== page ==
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Learning The Trade: Prepared To Survive
It’s a tough business with a wide variety of offenses waiting for you...
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This article is provided by The Art Of The Soundcheck.

 
I worked with a guy in my early days as a tech who we referred to as “the little Nazi.” He was an arrogant, obnoxious, argumentative, know-it-all pain in the butt. He aggravated us and went out of his way to make life difficult. He criticized me and singled me out. He got irritated with me over stuff that absolutely was not a big deal.

He also did more to prepare me for working as a tech than anyone.

About four years into my life as a tech, I ended up with a group of other young ones. We had a few older guys getting us up to speed on some studio work. Most of the older guys were easy going types. They enjoyed their work and didn’t mind telling stories and hanging out with us. Not this guy.

He was all business.

After one session, I had to zero out the mixer and get the room ready for the next client. He walks in behind me and does an inspection. The room was perfect. It looked like it was ready for a photo shoot. He wanders around and finds one auxiliary knob on the mixer that wasn’t completely at zero.

A 32-channel board with 8 aux sends per channel. It has almost 400 moving parts, knobs and faders. He finds one that’s slightly up and reams me over it.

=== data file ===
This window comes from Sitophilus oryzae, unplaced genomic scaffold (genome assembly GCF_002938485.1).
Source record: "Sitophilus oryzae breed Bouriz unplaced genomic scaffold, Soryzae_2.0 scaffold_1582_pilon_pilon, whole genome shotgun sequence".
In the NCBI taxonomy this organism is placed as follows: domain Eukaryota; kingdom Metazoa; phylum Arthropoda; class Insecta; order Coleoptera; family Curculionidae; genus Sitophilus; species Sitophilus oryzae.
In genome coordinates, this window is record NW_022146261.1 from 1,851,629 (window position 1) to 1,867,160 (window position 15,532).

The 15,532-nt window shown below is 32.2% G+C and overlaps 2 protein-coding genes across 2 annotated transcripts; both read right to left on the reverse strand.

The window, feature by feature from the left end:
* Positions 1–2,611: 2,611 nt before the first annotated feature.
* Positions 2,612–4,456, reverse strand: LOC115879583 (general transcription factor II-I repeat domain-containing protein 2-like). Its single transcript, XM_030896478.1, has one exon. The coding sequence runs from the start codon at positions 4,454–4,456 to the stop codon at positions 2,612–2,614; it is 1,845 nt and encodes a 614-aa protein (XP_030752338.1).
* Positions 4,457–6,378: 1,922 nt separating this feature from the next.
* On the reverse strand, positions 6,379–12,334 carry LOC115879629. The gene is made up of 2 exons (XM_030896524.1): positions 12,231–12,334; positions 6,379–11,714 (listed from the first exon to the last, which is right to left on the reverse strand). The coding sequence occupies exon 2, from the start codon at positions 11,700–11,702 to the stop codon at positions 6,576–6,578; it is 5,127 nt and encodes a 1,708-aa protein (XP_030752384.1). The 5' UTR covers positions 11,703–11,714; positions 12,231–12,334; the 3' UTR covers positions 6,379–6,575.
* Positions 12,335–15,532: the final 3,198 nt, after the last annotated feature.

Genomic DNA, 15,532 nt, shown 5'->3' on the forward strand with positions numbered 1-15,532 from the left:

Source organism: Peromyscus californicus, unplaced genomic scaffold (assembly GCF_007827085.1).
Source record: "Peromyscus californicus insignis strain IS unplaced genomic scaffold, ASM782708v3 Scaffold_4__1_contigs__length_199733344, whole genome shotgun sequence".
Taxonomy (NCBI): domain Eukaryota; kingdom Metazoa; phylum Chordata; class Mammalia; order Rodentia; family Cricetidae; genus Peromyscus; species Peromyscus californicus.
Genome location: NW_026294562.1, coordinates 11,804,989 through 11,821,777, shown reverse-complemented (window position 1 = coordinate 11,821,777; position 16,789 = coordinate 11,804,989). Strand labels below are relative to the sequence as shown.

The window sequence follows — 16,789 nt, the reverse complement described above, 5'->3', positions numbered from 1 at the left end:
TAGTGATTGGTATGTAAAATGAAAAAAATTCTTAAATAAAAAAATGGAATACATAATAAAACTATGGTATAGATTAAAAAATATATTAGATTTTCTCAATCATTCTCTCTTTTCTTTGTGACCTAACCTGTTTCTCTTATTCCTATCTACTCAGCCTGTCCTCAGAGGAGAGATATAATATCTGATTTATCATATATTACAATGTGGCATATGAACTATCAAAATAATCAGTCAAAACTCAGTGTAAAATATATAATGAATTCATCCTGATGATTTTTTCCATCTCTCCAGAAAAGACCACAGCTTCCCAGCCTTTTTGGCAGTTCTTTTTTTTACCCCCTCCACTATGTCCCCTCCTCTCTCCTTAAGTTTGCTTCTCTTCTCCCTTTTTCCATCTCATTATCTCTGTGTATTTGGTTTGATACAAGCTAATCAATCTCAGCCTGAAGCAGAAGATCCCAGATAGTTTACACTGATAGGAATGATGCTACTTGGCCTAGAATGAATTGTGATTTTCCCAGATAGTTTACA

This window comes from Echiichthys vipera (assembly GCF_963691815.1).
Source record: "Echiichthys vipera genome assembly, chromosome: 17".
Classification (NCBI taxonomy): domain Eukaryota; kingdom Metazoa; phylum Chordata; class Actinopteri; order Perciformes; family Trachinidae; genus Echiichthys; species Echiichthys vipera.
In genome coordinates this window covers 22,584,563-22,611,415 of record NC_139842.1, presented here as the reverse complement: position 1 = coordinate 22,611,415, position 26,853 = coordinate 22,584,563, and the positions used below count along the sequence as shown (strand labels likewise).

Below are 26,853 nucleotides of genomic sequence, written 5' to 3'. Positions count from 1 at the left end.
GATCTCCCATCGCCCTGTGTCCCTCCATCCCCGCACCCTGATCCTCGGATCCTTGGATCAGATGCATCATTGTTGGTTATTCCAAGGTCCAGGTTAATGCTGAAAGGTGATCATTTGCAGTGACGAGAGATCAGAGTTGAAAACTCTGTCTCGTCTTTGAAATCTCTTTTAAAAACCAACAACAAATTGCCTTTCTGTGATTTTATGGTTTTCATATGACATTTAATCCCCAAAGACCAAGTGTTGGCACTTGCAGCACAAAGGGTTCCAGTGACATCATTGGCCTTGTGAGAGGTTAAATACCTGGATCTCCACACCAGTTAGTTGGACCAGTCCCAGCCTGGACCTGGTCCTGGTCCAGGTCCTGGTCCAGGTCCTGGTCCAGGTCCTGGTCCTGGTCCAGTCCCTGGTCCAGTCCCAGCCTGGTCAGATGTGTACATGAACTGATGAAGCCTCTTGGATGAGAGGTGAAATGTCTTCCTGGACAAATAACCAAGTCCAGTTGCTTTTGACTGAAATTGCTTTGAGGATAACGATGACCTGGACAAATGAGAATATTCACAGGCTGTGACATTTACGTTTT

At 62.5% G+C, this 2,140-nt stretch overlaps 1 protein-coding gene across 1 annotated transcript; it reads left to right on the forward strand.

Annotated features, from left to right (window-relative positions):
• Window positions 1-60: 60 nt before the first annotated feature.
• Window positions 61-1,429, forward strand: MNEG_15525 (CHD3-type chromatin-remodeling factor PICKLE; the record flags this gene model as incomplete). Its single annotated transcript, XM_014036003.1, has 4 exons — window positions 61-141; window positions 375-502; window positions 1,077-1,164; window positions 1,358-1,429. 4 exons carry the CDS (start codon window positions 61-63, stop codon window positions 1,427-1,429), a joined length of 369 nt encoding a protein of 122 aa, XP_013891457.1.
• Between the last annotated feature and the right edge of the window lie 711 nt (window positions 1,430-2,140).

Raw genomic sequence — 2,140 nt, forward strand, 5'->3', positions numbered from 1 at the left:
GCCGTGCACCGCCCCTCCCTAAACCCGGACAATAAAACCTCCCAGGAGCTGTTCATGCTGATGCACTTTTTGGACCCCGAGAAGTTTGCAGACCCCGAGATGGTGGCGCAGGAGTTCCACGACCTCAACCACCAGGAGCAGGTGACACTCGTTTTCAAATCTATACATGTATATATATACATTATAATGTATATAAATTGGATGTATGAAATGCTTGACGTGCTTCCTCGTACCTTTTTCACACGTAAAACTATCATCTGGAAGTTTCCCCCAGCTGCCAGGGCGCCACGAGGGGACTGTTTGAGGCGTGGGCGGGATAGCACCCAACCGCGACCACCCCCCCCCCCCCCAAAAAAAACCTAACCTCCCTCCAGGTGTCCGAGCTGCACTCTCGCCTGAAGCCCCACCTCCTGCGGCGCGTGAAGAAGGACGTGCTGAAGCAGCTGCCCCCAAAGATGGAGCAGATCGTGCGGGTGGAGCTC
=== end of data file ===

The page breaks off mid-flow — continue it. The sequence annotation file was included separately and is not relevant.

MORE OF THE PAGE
Naturally, I wanted to argue and get offended. That’s what immature and arrogant youngsters do, right? We defend ourselves and justify our actions. We try to protect ourselves by reacting to the assault. Occasionally, we find insulting names to attach to these people who are trying to teach us things.

“How is that a big enough deal to blow up about?” My actual question.

“Do you know what that aux is routed to? Do you know what unwanted effect might show up in the next clients project? Are you willing to gamble with wasting studio time and losing a client over something that stupid? Are you going to do things the way I tell you or not? If you aren’t willing to do things properly and thoroughly, then you have no business working in the studio.” His response.

It took me a few days to get my head on straight. He wasn’t trying to upset me, he was trying to provoke me. He was pushing me to take this work seriously. He was preparing me for the high-dollar clients and studios that don’t tolerate stupidity. When there’s money at stake, there aren’t many acceptable excuses.

My days with the little Nazi were torturous. But once I figured out what he was doing, it got easier. It became a game. He played his part, I played mine. He gives an assignment or challenge, I make it happen. He critiques my work, I smirk when he can’t find a problem. He teaches, I learn. That game prepared me for a career.


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